Why are thousands of homeless London children living ‘temporarily’ in council flats?

Thousands of children and their families are living temporarily in council homes across London, writes Paul Coleman. Some 6,530 such homeless households across London were families with children, according to government figures for the end of March 2019. Some of these families have ‘temporarily’ lived in council properties for up to ten years. However, many of these families will have to move out when these council homes – built originally to house people permanently on secure tenancies – are demolished and ‘regenerated’ with new private homes that they will not be able to afford.

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Charity chief speaks out about the “unbearable” plight of London’s 88,000 homeless children

“Unbearable.” That’s how Polly Neate, the chief executive of Shelter, the housing and homelessness charity, describes the plight of more than 88,000 homeless children living in temporary accommodation across London. “Life in temporary accommodation is hugely destabilising for children and can weigh heavily on their development at school, as well their physical and mental health,” says Neate, responding to questions from London Intelligence.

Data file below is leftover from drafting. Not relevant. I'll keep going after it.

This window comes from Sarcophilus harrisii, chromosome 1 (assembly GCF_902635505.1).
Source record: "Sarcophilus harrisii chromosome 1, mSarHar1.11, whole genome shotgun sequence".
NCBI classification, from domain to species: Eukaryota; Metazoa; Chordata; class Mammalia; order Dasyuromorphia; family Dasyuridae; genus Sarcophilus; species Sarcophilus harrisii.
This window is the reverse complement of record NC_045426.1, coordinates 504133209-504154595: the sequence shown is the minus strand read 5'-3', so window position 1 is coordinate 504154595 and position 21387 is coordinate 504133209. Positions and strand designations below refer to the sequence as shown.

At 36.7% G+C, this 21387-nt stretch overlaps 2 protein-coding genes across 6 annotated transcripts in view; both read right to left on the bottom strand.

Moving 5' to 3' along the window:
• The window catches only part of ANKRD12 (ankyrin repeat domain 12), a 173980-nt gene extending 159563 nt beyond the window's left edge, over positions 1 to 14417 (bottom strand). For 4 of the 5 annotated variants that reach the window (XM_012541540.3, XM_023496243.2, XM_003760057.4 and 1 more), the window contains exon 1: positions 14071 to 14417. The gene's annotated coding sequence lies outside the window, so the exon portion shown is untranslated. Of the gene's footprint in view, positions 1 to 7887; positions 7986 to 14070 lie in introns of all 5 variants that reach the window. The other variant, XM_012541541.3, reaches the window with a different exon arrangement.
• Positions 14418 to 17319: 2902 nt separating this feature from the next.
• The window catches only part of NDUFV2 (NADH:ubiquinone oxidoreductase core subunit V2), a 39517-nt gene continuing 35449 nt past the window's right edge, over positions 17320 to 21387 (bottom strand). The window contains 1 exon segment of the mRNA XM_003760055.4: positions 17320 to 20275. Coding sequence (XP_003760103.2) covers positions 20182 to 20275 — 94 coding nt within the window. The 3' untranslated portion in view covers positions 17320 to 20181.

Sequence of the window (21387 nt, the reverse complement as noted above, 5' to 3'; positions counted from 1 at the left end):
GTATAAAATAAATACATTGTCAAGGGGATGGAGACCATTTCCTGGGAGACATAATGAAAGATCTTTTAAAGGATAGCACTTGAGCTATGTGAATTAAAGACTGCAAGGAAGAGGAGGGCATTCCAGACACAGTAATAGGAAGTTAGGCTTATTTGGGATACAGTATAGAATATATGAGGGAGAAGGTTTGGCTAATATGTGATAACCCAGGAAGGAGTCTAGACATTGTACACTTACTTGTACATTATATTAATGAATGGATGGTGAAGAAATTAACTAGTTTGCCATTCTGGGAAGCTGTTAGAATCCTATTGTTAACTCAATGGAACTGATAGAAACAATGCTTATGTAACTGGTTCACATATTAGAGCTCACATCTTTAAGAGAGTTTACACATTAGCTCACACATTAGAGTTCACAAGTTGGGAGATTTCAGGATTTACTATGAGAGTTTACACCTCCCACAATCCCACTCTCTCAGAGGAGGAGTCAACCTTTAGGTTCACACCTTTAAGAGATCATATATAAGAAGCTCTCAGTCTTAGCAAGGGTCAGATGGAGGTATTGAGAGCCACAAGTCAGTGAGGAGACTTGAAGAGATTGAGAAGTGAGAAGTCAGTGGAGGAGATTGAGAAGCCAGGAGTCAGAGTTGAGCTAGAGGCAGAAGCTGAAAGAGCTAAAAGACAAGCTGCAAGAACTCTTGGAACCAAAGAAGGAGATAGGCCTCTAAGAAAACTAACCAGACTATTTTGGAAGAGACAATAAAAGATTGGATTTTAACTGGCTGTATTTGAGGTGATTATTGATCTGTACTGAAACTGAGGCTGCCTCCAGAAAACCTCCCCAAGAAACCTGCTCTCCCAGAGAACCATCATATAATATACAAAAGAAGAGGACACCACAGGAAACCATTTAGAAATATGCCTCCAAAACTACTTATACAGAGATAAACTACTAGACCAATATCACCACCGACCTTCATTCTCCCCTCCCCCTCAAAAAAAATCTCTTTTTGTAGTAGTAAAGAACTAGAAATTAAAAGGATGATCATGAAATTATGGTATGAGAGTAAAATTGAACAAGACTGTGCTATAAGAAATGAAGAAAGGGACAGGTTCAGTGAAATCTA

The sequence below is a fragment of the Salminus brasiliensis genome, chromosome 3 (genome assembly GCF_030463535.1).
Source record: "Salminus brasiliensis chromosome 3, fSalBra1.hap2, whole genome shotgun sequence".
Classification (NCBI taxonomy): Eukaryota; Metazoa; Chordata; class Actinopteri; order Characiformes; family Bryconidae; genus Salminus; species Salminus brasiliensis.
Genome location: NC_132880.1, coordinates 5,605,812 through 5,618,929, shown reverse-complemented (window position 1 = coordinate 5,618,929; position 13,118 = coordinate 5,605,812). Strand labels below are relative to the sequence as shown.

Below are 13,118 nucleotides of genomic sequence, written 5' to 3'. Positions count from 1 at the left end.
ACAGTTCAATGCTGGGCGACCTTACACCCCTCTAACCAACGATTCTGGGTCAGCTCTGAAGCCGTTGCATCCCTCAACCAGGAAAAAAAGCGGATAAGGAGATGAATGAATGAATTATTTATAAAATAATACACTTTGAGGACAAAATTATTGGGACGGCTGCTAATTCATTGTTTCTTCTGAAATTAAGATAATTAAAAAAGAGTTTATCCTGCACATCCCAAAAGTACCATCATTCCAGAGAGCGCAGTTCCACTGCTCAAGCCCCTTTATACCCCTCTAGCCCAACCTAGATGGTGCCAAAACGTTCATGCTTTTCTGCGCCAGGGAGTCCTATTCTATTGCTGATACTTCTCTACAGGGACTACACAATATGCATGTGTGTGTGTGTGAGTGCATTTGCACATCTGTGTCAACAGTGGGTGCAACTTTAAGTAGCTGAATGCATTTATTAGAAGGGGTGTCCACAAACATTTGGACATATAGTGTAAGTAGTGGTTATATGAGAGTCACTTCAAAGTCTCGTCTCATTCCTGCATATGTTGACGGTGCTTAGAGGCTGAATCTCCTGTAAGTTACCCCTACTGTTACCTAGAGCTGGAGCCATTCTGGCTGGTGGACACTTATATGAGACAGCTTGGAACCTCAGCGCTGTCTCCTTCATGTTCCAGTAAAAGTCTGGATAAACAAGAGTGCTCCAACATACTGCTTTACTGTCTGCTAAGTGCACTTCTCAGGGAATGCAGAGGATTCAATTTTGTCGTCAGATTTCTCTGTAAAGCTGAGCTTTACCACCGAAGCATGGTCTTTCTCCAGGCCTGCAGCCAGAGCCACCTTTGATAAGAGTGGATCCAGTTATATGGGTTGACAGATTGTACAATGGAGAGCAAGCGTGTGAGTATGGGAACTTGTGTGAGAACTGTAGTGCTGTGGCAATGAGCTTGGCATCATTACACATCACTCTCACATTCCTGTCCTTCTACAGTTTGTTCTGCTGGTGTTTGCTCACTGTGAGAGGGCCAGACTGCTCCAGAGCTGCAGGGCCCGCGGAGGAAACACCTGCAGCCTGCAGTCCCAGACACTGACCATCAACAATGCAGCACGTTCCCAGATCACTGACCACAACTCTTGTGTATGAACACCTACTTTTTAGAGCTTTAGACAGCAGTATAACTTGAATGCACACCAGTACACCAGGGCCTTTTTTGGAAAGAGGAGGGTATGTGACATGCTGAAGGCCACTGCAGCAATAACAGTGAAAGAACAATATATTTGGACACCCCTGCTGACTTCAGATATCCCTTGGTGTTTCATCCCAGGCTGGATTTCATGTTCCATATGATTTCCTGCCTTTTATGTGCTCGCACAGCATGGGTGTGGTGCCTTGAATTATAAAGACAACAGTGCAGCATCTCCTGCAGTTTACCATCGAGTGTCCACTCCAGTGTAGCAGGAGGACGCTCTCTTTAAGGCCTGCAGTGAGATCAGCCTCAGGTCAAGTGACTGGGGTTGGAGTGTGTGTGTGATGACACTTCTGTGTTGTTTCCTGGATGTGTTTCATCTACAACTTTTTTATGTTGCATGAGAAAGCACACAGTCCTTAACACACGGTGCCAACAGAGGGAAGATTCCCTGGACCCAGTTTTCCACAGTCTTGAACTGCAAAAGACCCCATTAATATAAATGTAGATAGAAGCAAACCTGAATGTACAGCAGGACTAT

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Over 88,000 homeless London children live in temporary accommodation

Over 88,080 homeless London children were living in temporary accommodation at the end of March 2019 – almost enough to fill every seat in Wembley Stadium.* Another 37,940 homeless children were living in temporary accommodation across other parts of England, writes Paul Coleman. These government figures solemnly measure the chronic housing crisis facing working class people in London and in other towns and cities. The insecurity of living in temporary accommodation denies all of these children a proper childhood and limits what they may become in their future lives. The strain on family life is immeasurable too.

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Maria’s story: the human cost of ‘temporary’ housing

‘We have got a letter to state we are moving out of our dungeon in four weeks. But where to? My blood boils with nerves. Wondering if they will put us in another place like this. I have to stay strong, not only for myself but for my parents as well. I am 14, old enough to understand the consequences of moving. We have to fight for a fairytale – because it does not exist.’ – Maria, 14, north London, on what life is like for the 56,280 families who live – often for many years – in temporary accommodation across London.

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